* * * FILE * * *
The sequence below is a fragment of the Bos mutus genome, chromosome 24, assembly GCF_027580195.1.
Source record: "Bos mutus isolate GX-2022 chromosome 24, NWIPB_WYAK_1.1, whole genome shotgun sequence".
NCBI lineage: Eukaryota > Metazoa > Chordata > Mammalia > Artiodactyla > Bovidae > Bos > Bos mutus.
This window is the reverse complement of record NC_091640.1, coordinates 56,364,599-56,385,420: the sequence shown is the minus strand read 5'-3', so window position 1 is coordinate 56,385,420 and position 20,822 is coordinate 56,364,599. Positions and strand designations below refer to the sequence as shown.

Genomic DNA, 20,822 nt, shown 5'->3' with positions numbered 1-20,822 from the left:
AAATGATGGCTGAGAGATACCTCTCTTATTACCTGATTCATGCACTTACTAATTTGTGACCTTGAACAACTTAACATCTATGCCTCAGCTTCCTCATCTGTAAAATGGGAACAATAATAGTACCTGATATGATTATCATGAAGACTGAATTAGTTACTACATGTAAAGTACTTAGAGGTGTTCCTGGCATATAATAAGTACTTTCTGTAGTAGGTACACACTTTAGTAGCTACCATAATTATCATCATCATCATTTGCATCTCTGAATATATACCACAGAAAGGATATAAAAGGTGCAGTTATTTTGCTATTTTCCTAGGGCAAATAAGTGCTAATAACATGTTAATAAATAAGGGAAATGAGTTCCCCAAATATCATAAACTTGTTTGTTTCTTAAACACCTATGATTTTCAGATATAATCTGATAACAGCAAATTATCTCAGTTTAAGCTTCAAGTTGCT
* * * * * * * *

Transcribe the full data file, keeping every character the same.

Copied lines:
The sequence below is a fragment of the Bos mutus genome, chromosome 24, assembly GCF_027580195.1.
Source record: "Bos mutus isolate GX-2022 chromosome 24, NWIPB_WYAK_1.1, whole genome shotgun sequence".
NCBI lineage: Eukaryota > Metazoa > Chordata > Mammalia > Artiodactyla > Bovidae > Bos > Bos mutus.
This window is the reverse complement of record NC_091640.1, coordinates 56,364,599-56,385,420: the sequence shown is the minus strand read 5'-3', so window position 1 is coordinate 56,385,420 and position 20,822 is coordinate 56,364,599. Positions and strand designations below refer to the sequence as shown.

Genomic DNA, 20,822 nt, shown 5'->3' with positions numbered 1-20,822 from the left:
AAATGATGGCTGAGAGATACCTCTCTTATTACCTGATTCATGCACTTACTAATTTGTGACCTTGAACAACTTAACATCTATGCCTCAGCTTCCTCATCTGTAAAATGGGAACAATAATAGTACCTGATATGATTATCATGAAGACTGAATTAGTTACTACATGTAAAGTACTTAGAGGTGTTCCTGGCATATAATAAGTACTTTCTGTAGTAGGTACACACTTTAGTAGCTACCATAATTATCATCATCATCATTTGCATCTCTGAATATATACCACAGAAAGGATATAAAAGGTGCAGTTATTTTGCTATTTTCCTAGGGCAAATAAGTGCTAATAACATGTTAATAAATAAGGGAAATGAGTTCCCCAAATATCATAAACTTGTTTGTTTCTTAAACACCTATGATTTTCAGATATAATCTGATAACAGCAAATTATCTCAGTTTAAGCTTCAAGTTGCT